Pakistan: A killing that can only lead to questions

A staff member of the U.S. consulate in Lahore shot dead two Pakistani men in a crowded part of town, apparently in self-defense, said Adil Najam in The News.

Adil Najam

The News

The more we learn of Raymond Davis, the less we know, says Adil Najam. Here is the story thus far: He is a staff member of the U.S. consulate in Lahore who shot dead two Pakistani men two weeks ago in a crowded part of town. He claims it was in self-defense. A vehicle from the U.S. consulate was dispatched to “rescue” Davis and in the process ran over a third person, who also died. Davis was arrested, while the consulate driver has yet to be apprehended. The U.S. wants Davis returned; Pakistan believes the law “should take its course.” Beyond that, however, there are more questions than answers. Is Davis a spy who was caught, as one writer speculated, in a “spy rendezvous” that turned wrong?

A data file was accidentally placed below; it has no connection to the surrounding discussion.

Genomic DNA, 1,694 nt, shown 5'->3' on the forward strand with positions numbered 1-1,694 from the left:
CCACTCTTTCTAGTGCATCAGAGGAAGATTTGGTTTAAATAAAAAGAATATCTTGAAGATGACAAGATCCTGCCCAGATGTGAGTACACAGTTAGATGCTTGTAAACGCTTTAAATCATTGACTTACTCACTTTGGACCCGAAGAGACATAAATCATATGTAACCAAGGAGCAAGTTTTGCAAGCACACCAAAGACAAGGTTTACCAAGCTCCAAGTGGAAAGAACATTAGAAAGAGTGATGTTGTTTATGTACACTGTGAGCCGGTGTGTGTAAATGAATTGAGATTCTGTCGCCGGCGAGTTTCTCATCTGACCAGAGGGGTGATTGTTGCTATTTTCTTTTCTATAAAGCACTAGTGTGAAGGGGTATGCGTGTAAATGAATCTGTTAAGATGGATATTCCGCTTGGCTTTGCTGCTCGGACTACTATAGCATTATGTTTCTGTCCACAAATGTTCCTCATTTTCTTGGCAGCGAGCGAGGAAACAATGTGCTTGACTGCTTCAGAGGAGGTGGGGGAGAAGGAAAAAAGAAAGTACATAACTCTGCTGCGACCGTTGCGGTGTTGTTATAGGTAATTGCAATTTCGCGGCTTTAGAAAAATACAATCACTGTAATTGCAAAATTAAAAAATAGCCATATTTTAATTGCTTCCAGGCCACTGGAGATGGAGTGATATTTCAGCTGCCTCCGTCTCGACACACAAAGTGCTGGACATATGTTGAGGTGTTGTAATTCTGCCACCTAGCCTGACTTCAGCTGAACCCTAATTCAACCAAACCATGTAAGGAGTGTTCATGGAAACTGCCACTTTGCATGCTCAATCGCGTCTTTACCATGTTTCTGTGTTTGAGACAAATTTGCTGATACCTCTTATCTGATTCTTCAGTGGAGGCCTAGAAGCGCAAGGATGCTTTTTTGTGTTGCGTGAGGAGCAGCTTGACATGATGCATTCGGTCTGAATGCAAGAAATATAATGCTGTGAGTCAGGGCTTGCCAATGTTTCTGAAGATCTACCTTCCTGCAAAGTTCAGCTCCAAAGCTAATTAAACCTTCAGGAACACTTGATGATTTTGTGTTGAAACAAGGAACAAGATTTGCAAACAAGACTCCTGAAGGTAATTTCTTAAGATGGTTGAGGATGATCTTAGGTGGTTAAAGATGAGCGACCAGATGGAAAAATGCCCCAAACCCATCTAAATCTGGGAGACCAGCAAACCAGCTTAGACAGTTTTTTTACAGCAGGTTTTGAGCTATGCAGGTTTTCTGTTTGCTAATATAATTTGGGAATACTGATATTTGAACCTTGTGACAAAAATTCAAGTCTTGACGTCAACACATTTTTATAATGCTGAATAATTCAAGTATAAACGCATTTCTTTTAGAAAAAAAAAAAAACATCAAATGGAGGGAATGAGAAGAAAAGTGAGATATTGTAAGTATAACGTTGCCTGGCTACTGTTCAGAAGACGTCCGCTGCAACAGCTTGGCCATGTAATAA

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It’s certainly curious that the incident occurred in a part of town that few foreigners frequent. And while Pakistan is “clearly an unsafe place,” why would an embassy official carry a gun? On the other side of the ledger, Davis claims he shot in self-defense at “two men on a motorcycle who tried to rob him at gunpoint.” Anyone who knows Pakistan also knows that this, too, is “entirely possible.” TV footage taken after the incident showed a young man lying dead with a revolver and an ammunition belt. Nothing is known for sure. But the “many explanations that are floating around are very disturbing, but also very plausible.” Which makes this story potentially very dangerous if it is left unresolved.

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